LOS ANGELES (CN) – A California appeals court largely upheld a jury’s limited damage award of about $400,000 to Gary K. Wolf, author of the novel “Who Censored Roger Rabbit?,” but remanded
because the jury had incorrectly interpreted the term “purchaser” in Wolf’s contract with Disney.
Wolf’s book, published in 1981, created the fictional “Toontown,” where the characters Roger Rabbit, Jessica Rabbit, Baby Herman and Eddie Valiant lived. Disney liked the idea and bought the rights to the novel in 1983, turning it into the popular 1988 film, “Who Framed Roger Rabbit?”
A royalty dispute ensured, with Wolf accusing Disney of underreporting profits from Roger Rabbit merchandise and sponsorship deals, and Disney counterclaiming that it had fully adhered to the contract and had actually overpaid Wolf.
A jury determined that Disney had underreported its gross receipts by more than $1.9 million, and awarded Wolf 5 percent of those profits, or about $98,000. It added another $80,000 in royalties from Roger Rabbit-based records, tapes and CDs, and $216,000 in royalties that Disney acknowledged having withheld.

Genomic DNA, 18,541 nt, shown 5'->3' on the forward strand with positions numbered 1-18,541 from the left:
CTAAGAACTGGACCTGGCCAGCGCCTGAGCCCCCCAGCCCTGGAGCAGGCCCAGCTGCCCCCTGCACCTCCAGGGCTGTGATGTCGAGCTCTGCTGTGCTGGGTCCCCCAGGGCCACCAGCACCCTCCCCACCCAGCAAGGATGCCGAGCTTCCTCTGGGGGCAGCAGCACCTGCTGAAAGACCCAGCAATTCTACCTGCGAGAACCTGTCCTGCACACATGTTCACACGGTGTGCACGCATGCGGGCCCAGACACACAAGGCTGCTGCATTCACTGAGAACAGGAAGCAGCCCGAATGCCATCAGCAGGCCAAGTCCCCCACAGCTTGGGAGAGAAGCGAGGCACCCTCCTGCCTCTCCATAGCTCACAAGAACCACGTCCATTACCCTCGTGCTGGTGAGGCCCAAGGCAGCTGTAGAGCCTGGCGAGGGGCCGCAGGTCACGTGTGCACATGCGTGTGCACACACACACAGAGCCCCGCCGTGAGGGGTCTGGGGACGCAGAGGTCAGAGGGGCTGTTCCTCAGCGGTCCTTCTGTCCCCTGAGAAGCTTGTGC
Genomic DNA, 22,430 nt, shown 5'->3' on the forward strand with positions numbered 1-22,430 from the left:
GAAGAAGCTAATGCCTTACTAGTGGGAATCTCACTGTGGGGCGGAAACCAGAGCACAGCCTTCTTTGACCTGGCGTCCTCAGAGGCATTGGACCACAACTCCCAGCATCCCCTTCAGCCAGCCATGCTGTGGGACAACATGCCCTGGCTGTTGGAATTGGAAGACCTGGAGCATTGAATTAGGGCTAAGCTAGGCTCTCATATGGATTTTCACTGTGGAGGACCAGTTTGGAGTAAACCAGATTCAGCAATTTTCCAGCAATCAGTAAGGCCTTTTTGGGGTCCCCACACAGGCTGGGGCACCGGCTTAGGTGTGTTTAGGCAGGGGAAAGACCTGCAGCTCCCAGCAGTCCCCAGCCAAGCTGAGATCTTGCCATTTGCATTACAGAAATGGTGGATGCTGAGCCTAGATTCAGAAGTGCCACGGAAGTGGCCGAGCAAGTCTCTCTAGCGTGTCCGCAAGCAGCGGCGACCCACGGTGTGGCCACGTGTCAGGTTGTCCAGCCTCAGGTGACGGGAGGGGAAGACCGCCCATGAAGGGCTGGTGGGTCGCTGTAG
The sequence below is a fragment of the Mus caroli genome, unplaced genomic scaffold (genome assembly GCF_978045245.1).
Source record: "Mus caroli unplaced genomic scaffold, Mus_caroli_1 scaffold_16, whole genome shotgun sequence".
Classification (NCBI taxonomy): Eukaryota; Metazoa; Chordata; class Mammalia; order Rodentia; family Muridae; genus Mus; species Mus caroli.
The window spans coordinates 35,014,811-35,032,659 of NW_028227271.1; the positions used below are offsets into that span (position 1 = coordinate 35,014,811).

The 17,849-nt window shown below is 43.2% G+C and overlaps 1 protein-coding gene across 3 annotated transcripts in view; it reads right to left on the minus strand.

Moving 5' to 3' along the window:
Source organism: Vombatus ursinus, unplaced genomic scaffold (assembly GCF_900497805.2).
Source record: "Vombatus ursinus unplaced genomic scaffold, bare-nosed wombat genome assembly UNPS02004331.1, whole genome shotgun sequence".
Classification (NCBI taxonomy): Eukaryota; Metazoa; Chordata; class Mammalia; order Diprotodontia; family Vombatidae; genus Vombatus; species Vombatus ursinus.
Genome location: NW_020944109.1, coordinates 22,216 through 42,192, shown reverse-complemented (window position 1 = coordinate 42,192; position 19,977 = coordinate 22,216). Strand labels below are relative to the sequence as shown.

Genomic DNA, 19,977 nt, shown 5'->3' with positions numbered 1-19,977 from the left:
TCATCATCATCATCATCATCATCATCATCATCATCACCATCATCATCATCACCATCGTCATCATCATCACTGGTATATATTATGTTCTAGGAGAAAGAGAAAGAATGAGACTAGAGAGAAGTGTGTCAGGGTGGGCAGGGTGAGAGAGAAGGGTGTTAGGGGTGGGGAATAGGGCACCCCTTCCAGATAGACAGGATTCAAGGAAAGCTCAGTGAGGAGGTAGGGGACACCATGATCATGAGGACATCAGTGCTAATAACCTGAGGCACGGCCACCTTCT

Both parties appealed, and the appellate court rejected most of the arguments raised by Cry Wolf and Disney. It reversed the judgment only where it was impacted by the jury’s incorrect interpretation of the term “purchaser” in the 1983 contract. The jury had concluded that “purchaser” referred to Disney and its subsidiaries, rejecting Disney’s claim that the 1983 agreement bound only Walt Disney Productions.